Funeral planning is essential: don’t leave your loved ones to do a difficult job, made worse because they are grieving. We know that it isn’t an easy task having to plan for our own funeral. Dying is a taboo topic for a lot of people as it is not something we want to believe will happen to us, even though we know it will.

However, if you haven’t taken out funeral insurance, when you do eventually pass, your family is suddenly going to have to find the money to pay for a funeral and this will almost certainly add to their stress levels at an already very difficult time.

How much money are we talking about?

Conservatively, a funeral – whether a burial or a cremation – can cost anything from R7,000 upwards. Funerals often cost considerably more depending on the choice of coffin, the flowers, the catering, etc. Sometimes relatives have to be transported long distances to attend a funeral, and there are often unexpected costs that suddenly add up to scary amounts of money.

This is why funeral insurance was invented.  We don’t want to presume too much about your finances but we believe that if everyone knew just how reasonable the cost of funeral cover was, they’d find a way to afford it.

So what does having funeral cover entail?

For less than R100 a month, you can get funeral cover for yourself and up to 13 family members. This means you can include extended family like grandparents, aunts and uncles, and in-laws in your own funeral plan. It’s not a lot to pay for the comfort of knowing that at the most painful moments of their lives, your loved ones won’t have to add money worries to their stresses.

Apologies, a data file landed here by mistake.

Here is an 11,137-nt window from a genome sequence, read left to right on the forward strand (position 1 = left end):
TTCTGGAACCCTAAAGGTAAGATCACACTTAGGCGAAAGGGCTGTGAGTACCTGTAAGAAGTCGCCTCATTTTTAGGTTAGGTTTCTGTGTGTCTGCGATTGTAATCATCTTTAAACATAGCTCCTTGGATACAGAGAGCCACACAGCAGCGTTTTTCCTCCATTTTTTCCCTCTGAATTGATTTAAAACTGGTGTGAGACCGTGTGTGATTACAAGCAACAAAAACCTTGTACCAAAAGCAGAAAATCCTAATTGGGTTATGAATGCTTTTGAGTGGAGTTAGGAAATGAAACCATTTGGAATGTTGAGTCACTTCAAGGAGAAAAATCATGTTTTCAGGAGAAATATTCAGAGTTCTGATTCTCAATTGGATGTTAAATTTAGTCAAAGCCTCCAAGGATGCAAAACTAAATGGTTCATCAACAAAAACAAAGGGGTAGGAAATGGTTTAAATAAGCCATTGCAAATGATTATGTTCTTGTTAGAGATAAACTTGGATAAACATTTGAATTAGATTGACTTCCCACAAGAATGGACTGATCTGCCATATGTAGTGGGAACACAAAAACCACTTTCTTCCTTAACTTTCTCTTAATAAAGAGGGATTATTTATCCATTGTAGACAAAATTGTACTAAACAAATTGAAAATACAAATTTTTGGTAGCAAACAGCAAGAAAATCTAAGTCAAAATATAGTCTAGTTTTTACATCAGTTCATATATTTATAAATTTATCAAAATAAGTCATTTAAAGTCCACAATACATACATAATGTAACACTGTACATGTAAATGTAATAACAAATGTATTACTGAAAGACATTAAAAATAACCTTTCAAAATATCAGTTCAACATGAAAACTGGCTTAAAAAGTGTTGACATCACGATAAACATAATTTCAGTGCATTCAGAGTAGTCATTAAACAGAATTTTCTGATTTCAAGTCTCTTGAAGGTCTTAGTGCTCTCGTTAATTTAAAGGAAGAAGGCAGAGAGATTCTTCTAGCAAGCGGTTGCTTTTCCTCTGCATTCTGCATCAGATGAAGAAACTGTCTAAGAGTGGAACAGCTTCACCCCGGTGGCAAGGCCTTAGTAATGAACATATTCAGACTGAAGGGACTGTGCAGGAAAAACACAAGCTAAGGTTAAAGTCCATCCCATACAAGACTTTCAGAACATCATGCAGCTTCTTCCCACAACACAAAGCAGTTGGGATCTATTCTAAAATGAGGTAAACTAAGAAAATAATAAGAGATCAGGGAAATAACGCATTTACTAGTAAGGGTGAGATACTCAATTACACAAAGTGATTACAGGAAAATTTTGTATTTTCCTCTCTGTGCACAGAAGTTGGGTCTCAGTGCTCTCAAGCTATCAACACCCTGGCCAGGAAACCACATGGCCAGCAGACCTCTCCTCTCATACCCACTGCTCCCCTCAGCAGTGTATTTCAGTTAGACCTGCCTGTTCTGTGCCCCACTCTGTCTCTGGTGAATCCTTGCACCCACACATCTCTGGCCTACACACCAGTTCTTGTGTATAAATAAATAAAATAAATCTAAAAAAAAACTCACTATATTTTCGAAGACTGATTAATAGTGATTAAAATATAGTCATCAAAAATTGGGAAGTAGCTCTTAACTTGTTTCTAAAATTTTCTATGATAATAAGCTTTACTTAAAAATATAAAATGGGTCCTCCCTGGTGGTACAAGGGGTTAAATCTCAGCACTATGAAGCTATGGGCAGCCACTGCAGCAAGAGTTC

One of the most reassuring things about having funeral insurance is that payment is made within 24 hours of claiming, so you can go ahead and book a funeral knowing that it will be paid for.  A good funeral plan will take other costs into consideration too, such as:

  • A sum of money to cover the cost of catering, both for the event and for the family because the assets of the deceased are temporarily frozen until their estate is wound up. This is called a grocery benefit.
  • An unveiling benefit so that a headstone becomes affordable.
  • Free cell phone airtime so that the family can afford the cost of organising a funeral and other formalities.

We might not like thinking about the subject of funerals – our own or our families – but we think it’s better for us to think this through so that our families don’t have to when they’re grieving.

As with all money matters, don’t leave planning until the last minute. As unappealing as it may be to think about passing on, we need to plan for beyond the grave.